Through his job, he then learned of an effort, Feeding the Frontlines, in mid-April. “We set up a food truck at NYU Winthrop and I was delivering 400 meals a day to North Shore LIJ Hospital. I have a lot of family in healthcare professions, so it felt good to feed the doctors and nurses and staff there,” Shevlin said. “I was doing that two nights a week while helping Catholic Charities by day.”
In the midst of this, Shevlin had applied to help Team Rubicon. After an extensive background check process, he finally got the call and in late April, he began his mission as a volunteer for Team Rubicon. Team Rubicon’s relief efforts also focused on food support, with teams of volunteers making individual bags of food from deliveries of produce and dry goods.
“I started working with them in Staten Island and we were feeding people out there. In the course of the day, we would get 10,000 to 15,000 meals out to people in need,” he said. “It was a great feeling.” As Shevlin continued his efforts, he was transferred to another location in Brownsville that had a unique operation. “Ubers, Lyfts and green and yellow taxis all lined up on the street at 3 a.m. There would be as many as 900 of them, and we loaded prepacked boxes of food into their cabs. They were given a list of homes to deliver food to,” he said. Shevlin was made a Strike Team Leader for this effort, in which he helped organize six to eight other volunteers. He was eventually sent back to Staten Island as a Strike Team Leader, where he continued his efforts, while also putting in time to help Catholic Charities.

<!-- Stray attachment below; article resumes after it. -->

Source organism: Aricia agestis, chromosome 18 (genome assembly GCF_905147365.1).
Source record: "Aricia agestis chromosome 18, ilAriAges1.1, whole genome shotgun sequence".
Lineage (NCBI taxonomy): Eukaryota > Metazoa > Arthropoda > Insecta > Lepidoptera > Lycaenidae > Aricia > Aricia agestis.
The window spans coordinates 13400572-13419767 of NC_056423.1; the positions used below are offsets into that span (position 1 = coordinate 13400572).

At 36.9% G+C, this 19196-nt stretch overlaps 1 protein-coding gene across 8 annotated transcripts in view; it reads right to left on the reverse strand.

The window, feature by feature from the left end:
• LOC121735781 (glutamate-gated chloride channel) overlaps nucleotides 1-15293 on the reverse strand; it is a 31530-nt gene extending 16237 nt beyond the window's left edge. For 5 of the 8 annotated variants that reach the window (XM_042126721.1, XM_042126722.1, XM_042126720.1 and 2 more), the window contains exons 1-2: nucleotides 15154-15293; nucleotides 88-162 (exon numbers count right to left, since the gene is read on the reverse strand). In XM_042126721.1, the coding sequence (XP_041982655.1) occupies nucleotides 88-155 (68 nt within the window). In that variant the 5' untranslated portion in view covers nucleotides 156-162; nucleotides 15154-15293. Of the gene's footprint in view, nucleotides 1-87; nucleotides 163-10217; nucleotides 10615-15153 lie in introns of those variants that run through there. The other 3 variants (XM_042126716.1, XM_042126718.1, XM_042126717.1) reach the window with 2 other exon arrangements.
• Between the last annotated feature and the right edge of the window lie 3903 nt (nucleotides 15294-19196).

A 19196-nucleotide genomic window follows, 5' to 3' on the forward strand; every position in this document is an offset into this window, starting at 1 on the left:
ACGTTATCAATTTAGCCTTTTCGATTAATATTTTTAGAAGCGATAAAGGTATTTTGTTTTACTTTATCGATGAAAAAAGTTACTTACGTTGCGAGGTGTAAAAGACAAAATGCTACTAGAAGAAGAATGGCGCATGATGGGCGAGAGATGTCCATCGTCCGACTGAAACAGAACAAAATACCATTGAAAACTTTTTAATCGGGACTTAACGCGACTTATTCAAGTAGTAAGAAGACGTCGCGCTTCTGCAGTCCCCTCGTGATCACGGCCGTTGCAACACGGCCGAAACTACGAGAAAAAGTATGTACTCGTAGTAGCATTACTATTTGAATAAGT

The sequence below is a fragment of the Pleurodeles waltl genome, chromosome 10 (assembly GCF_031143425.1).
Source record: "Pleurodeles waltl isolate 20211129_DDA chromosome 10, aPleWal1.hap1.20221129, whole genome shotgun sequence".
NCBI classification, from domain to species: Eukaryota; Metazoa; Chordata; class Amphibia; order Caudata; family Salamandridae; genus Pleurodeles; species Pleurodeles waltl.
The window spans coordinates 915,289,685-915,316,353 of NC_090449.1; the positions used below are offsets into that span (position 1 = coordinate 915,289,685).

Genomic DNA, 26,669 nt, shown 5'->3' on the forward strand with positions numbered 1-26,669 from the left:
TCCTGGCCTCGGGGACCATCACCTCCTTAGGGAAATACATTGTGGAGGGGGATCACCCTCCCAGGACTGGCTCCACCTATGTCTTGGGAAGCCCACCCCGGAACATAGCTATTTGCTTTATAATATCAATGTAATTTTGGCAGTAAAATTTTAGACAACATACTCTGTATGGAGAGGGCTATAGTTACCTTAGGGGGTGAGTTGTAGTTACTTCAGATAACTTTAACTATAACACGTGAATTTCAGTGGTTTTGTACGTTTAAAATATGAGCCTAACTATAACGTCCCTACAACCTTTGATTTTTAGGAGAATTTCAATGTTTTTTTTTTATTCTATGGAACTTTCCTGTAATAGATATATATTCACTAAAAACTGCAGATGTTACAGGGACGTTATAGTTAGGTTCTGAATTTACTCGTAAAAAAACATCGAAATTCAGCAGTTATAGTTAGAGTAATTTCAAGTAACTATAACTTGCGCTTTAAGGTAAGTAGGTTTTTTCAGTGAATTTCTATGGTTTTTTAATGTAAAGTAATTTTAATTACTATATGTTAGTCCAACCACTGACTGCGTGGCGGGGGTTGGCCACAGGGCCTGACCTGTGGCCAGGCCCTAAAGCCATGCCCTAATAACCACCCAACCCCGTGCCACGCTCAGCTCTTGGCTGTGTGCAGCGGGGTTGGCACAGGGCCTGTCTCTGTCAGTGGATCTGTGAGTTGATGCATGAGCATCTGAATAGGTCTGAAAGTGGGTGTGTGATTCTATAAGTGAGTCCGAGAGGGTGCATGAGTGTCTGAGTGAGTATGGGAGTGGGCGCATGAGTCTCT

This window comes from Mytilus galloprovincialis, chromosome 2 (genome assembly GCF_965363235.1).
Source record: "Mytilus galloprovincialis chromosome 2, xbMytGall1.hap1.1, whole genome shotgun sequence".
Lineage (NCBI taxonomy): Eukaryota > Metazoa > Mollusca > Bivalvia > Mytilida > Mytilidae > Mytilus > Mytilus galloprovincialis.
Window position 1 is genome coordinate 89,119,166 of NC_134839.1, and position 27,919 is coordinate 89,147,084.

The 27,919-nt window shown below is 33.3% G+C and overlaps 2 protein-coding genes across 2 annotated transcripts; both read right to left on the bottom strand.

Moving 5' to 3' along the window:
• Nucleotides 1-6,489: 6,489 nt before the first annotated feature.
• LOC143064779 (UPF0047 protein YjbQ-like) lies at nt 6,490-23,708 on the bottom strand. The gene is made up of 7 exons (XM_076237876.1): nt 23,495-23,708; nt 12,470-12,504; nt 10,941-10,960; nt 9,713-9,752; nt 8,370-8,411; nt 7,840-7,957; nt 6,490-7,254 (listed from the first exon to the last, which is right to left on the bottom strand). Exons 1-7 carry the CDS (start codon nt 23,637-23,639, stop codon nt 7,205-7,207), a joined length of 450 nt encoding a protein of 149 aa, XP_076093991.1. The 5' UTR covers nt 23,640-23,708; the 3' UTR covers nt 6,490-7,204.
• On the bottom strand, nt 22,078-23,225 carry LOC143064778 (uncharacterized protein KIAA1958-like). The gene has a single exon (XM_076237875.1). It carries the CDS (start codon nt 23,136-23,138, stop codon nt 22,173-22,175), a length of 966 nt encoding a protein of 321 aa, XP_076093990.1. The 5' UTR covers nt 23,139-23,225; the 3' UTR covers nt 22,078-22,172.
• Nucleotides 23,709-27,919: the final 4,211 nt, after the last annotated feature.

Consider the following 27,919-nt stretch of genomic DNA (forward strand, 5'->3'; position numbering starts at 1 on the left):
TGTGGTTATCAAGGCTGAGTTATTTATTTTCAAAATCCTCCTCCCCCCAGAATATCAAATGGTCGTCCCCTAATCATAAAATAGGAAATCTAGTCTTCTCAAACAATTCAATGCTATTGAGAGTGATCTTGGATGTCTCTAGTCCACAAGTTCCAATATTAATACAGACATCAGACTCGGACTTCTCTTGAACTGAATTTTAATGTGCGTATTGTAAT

While Shevlin explained that while not all Team Rubicon volunteers have military backgrounds, he worked alongside many who did. “It was an amazing group of people I was working with. Many had served in Afghanistan and Iraq. There was one guy who got out six months ago and was an Osprey pilot in the Marine Corps and a graduate of the Naval Academy. There was another woman on the team who had left the Army as a First Lieutenant and had been in Bosnia as an aide to a general. She was the hardest working volunteer there with Team Rubicon,” Shevlin said.
Shevlin took a break from his efforts with Team Rubicon last week, but plans on reupping with them soon, as long as he’s needed. On Saturday, Shevlin received a personalized postcard from Team Rubicon, thanking him. “Your work is helping combat food insecurity for those hard hit by this crisis,” the note read.
Spending his time volunteering, Shevlin says it has restored his faith in humanity. “I learned that there are really good people who are willing to step up and help people who need the help,” Shevlin said. “It solidifies my faith and when you’re volunteering alongside these other great people, or when you’ve stayed home and donated to food banks, you’ve done your part. Everyone is doing their part in this crisis and it is a testimony to the American people that they always step up to help their neighbors. It’s great to be a part of that.”
By Katie McFadden
BLOG COMMENTS POWERED BY DISQUS